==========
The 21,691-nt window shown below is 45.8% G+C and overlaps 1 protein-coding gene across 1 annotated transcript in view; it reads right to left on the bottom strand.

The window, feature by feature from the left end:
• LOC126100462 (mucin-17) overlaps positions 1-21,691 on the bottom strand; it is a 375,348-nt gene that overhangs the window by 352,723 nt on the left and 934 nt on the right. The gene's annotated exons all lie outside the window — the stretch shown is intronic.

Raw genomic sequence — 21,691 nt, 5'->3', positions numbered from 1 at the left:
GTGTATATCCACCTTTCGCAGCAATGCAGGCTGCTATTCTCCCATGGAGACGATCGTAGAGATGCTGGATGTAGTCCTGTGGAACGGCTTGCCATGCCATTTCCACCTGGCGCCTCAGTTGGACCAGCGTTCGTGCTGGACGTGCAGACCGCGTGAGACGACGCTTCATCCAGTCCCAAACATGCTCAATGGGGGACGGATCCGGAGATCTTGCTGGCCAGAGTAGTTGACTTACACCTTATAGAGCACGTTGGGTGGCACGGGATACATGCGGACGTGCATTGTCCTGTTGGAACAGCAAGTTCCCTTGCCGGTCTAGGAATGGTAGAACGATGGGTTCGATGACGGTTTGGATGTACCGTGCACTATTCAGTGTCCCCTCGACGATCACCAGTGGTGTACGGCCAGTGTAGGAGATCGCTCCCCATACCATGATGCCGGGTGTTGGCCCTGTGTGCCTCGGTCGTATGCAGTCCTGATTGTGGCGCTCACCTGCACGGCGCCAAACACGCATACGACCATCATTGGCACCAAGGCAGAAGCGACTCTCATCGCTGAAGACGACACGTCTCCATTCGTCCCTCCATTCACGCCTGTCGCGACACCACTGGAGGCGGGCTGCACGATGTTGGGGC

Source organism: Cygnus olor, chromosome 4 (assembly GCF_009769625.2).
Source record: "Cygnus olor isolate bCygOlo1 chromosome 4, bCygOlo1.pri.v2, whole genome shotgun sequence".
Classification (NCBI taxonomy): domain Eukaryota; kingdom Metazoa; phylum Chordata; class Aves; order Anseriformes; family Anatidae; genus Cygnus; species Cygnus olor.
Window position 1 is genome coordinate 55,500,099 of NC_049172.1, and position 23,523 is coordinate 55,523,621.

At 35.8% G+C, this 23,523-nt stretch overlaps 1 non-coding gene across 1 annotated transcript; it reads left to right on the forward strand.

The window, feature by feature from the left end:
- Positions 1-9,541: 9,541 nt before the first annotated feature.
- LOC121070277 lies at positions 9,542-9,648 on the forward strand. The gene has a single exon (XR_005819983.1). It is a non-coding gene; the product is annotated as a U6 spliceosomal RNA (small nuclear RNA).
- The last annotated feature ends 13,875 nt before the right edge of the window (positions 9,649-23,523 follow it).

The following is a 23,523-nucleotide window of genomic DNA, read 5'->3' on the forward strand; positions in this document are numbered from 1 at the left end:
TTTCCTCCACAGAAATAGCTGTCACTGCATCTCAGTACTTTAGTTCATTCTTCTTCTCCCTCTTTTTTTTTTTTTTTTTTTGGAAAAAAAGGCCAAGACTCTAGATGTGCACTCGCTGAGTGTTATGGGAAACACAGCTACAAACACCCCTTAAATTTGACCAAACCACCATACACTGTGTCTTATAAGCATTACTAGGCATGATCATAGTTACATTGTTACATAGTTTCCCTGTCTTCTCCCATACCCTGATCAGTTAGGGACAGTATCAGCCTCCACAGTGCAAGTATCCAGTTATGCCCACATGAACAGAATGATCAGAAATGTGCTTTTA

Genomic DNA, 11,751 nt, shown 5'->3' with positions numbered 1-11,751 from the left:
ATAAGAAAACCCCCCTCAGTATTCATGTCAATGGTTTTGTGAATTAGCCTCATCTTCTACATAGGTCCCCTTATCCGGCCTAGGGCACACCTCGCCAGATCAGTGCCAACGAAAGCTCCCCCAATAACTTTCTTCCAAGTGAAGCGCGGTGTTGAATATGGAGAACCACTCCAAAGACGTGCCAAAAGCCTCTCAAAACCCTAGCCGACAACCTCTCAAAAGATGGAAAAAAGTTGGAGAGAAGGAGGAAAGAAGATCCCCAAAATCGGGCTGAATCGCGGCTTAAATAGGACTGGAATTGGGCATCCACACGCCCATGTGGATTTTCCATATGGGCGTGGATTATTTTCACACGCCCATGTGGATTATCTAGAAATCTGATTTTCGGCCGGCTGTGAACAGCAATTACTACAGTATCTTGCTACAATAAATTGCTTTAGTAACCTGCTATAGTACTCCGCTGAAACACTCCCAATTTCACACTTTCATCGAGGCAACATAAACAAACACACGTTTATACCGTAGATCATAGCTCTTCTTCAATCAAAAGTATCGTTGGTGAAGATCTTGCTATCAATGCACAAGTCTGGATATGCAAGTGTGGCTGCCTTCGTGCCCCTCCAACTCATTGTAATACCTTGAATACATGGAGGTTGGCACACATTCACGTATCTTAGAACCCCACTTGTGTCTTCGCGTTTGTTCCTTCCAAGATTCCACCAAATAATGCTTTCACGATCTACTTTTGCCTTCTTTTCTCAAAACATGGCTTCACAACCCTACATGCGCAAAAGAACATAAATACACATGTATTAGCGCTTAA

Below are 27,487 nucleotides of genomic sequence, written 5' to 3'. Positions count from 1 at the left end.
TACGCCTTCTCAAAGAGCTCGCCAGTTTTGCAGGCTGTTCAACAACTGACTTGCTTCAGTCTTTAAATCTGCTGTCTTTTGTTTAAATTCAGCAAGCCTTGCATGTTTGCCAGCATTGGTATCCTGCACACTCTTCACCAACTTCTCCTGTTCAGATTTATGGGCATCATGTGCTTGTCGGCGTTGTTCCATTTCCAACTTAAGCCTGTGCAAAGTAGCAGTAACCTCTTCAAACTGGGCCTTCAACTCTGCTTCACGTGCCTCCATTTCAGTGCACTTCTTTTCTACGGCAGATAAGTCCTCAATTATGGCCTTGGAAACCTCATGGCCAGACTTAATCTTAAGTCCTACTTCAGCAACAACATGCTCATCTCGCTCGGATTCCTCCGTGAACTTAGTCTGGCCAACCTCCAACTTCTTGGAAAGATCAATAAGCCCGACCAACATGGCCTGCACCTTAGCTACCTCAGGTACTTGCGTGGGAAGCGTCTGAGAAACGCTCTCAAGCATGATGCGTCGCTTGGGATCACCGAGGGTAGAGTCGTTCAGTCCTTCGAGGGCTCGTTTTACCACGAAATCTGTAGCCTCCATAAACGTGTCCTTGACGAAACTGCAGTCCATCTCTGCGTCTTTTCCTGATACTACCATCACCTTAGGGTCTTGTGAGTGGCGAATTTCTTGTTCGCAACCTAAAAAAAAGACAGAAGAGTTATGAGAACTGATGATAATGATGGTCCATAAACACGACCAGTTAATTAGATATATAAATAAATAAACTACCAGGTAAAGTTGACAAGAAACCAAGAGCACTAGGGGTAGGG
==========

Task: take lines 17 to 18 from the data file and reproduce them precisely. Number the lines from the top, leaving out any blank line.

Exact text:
Genomic DNA, 11,751 nt, shown 5'->3' with positions numbered 1-11,751 from the left:
ATAAGAAAACCCCCCTCAGTATTCATGTCAATGGTTTTGTGAATTAGCCTCATCTTCTACATAGGTCCCCTTATCCGGCCTAGGGCACACCTCGCCAGATCAGTGCCAACGAAAGCTCCCCCAATAACTTTCTTCCAAGTGAAGCGCGGTGTTGAATATGGAGAACCACTCCAAAGACGTGCCAAAAGCCTCTCAAAACCCTAGCCGACAACCTCTCAAAAGATGGAAAAAAGTTGGAGAGAAGGAGGAAAGAAGATCCCCAAAATCGGGCTGAATCGCGGCTTAAATAGGACTGGAATTGGGCATCCACACGCCCATGTGGATTTTCCATATGGGCGTGGATTATTTTCACACGCCCATGTGGATTATCTAGAAATCTGATTTTCGGCCGGCTGTGAACAGCAATTACTACAGTATCTTGCTACAATAAATTGCTTTAGTAACCTGCTATAGTACTCCGCTGAAACACTCCCAATTTCACACTTTCATCGAGGCAACATAAACAAACACACGTTTATACCGTAGATCATAGCTCTTCTTCAATCAAAAGTATCGTTGGTGAAGATCTTGCTATCAATGCACAAGTCTGGATATGCAAGTGTGGCTGCCTTCGTGCCCCTCCAACTCATTGTAATACCTTGAATACATGGAGGTTGGCACACATTCACGTATCTTAGAACCCCACTTGTGTCTTCGCGTTTGTTCCTTCCAAGATTCCACCAAATAATGCTTTCACGATCTACTTTTGCCTTCTTTTCTCAAAACATGGCTTCACAACCCTACATGCGCAAAAGAACATAAATACACATGTATTAGCGCTTAA